Monday, January 24, 2011

The Great Buxton Blizzard of 2011

Well for once I get to write about something fun and unusual and what a blast it was!

Yes folks, The Great Blizzard of '11 was one incredible thing. You have to remember, we're talking about Buxton here, but for quite a while yesterday, we got a taste of the winter magic.

When I returned from my visit to the far north, otherwise known as Kinnakeet or Avon, the snow had been falling for perhaps an hour and was just beginning to stick and was falling at a rate that I'd expect would satisfy the predicted 1-3" throughout the afternoon and evening. The first picture I posted was a 9:49 am and it was just beginning to snow.

After I got back from Avon the snow slowed, the big flakes came and I figured that the snow would end now that the white stuff had begun to stick. I remember thinking "well that's it, there's our snowstorm for this year".   Then, it began to snow..:)

Being from the coast not far from here, Ive seen plenty of snow that comes down hard for a while but then tapers off to a moderate level before it finally quits entirely. That of course, is what I expected here as we were only supposed to get a little snow.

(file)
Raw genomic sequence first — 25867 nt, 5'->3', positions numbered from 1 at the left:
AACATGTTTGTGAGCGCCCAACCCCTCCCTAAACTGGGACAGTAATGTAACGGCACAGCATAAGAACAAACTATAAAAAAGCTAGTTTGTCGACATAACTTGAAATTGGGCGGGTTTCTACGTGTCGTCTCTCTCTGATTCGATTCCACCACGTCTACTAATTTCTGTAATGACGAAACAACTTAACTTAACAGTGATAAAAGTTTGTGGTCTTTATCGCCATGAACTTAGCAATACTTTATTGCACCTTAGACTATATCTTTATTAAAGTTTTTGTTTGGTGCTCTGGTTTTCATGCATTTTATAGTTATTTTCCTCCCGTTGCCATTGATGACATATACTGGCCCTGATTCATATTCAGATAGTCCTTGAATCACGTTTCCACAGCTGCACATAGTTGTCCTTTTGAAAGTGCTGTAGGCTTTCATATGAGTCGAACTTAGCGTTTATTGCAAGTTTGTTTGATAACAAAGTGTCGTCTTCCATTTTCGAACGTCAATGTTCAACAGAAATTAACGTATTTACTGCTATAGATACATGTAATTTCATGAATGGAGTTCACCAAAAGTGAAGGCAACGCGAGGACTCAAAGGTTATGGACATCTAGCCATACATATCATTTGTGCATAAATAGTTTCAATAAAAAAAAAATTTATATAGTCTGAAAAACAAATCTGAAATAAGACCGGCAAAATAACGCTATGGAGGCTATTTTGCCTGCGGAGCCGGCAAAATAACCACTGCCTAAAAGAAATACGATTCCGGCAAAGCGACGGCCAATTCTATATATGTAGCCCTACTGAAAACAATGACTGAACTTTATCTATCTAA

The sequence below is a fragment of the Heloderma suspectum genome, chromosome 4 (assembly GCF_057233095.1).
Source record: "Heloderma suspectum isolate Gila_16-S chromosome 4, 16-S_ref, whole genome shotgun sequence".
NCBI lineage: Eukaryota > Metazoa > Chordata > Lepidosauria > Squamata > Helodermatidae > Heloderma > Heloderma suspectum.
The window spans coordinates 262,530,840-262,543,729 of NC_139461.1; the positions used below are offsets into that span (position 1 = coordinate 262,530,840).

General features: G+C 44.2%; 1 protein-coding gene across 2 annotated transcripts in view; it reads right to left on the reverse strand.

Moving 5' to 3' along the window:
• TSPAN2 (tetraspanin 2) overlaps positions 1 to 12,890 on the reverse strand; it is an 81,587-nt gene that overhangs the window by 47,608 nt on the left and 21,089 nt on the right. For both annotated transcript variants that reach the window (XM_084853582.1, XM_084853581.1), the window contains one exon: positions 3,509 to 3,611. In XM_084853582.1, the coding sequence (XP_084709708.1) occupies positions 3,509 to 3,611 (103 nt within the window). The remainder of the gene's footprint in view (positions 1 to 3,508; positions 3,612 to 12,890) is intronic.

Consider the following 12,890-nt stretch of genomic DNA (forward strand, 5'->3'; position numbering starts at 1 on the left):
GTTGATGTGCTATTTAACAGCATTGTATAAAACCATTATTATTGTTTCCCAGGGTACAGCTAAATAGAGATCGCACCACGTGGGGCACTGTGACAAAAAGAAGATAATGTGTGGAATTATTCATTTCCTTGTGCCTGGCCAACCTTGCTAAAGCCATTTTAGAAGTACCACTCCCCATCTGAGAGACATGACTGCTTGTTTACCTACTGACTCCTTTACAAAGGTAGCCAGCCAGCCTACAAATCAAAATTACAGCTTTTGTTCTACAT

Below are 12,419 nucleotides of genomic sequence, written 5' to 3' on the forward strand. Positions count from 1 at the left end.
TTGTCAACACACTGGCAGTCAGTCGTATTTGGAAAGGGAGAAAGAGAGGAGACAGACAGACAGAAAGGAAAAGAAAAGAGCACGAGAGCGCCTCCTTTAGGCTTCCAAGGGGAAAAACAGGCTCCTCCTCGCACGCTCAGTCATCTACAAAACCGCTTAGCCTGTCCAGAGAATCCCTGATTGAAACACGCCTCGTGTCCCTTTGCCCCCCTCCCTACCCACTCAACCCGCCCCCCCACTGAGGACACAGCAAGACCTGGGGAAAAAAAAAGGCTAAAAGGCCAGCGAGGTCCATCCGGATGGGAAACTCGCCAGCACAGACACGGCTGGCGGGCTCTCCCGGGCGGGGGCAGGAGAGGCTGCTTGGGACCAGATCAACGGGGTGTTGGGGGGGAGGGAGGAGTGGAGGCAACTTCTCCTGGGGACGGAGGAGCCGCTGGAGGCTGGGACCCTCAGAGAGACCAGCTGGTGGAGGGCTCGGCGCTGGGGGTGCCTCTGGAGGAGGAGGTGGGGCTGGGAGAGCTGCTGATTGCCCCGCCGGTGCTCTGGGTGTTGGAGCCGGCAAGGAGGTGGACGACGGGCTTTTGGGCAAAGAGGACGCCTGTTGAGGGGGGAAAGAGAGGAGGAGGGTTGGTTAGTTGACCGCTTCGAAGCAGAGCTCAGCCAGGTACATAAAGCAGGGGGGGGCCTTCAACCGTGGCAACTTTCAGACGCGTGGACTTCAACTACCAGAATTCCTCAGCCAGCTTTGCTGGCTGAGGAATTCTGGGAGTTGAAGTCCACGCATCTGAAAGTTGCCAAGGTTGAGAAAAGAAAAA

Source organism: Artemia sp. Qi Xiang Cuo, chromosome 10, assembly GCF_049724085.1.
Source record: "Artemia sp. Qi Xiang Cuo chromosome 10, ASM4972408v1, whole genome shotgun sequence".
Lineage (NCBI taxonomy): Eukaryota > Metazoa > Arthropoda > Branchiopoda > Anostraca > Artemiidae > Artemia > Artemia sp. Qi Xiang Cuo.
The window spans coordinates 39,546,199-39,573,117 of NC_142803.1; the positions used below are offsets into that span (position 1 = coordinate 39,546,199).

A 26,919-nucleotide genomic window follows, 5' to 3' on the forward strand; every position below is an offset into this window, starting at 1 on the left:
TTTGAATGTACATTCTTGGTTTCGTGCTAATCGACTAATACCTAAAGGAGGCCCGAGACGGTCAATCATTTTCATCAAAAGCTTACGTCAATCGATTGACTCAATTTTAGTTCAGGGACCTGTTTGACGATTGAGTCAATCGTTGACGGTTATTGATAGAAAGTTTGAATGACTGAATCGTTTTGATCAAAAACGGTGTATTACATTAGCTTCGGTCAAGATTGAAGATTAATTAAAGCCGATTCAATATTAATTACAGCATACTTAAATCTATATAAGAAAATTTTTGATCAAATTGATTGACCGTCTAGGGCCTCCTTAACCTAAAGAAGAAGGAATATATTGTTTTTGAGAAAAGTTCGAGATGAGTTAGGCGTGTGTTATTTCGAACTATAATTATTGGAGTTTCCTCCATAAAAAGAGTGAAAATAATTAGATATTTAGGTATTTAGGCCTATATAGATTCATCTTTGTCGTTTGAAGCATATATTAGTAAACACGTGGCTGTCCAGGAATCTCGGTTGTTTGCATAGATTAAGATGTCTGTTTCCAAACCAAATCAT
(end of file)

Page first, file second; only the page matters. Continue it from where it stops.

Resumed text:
That's not what happened. Instead, the storm began to intensify.

What was becoming apparent was that the weather guys might have missed something along the way. The storm wasn't letting up one bit. As hard as it was to imagine, it continued to intensify!

As is evident, things in the distance were getting a bit tough to see even though it was still early afternoon. Up to this point I had refused to look at the radar because the kid in me didn't want to see this "to good to be true" situation come to an end. I had nothing to worry about!

So there I was, laughing in amazement every time I looked out the window. It was pouring snow with lots more to come.

That's when I realized I might not be so giddy come the morning when I wanted to go out and take pictures. It never occurred to me that I would need an ice scraper while I lived in Buxton and I hadn't put gas in the tank on the way home. We're only going to get three inches of snow, right? Would I be able to get to Jarvis's Exxon or would I run out of gas on the way there after defrosting the windows?

Somebody in heaven thought that was a funny question and decided to have a bit of fun with it and decided to crank up the snow machine. As if it hadn't been snowing hard enough already, it then got stupid. Instead of a hard snow, we now had hard snow cubed. And it never let up. For hour after hour, this is what I saw out of my window though the photo was taken outside, not through the glass.

When I woke the next morning, the sky was clear with just a faint hint of the coming sun but the snow was glowing brightly from the moonlight. It was really neat! I waited until the sunlight first hit the snow before the shutter started clicking.

Obviously a bit more than three inches.